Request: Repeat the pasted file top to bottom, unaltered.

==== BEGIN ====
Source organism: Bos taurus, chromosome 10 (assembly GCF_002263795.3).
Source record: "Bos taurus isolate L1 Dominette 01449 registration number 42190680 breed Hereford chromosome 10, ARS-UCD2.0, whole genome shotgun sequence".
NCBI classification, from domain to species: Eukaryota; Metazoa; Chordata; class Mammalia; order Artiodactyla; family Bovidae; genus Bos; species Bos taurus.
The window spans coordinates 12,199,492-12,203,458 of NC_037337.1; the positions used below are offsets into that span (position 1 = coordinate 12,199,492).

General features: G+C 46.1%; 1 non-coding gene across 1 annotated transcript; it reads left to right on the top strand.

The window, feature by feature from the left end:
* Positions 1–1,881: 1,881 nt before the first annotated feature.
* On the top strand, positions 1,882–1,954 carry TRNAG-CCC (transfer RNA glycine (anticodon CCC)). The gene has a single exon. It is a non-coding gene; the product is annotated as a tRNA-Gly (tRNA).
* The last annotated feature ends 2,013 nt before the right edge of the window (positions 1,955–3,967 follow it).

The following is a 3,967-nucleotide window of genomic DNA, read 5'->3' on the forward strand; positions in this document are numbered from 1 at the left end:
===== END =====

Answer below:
Source organism: Bos taurus, chromosome 10 (assembly GCF_002263795.3).
Source record: "Bos taurus isolate L1 Dominette 01449 registration number 42190680 breed Hereford chromosome 10, ARS-UCD2.0, whole genome shotgun sequence".
NCBI classification, from domain to species: Eukaryota; Metazoa; Chordata; class Mammalia; order Artiodactyla; family Bovidae; genus Bos; species Bos taurus.
The window spans coordinates 12,199,492-12,203,458 of NC_037337.1; the positions used below are offsets into that span (position 1 = coordinate 12,199,492).

General features: G+C 46.1%; 1 non-coding gene across 1 annotated transcript; it reads left to right on the top strand.

The window, feature by feature from the left end:
* Positions 1–1,881: 1,881 nt before the first annotated feature.
* On the top strand, positions 1,882–1,954 carry TRNAG-CCC (transfer RNA glycine (anticodon CCC)). The gene has a single exon. It is a non-coding gene; the product is annotated as a tRNA-Gly (tRNA).
* The last annotated feature ends 2,013 nt before the right edge of the window (positions 1,955–3,967 follow it).

The following is a 3,967-nucleotide window of genomic DNA, read 5'->3' on the forward strand; positions in this document are numbered from 1 at the left end: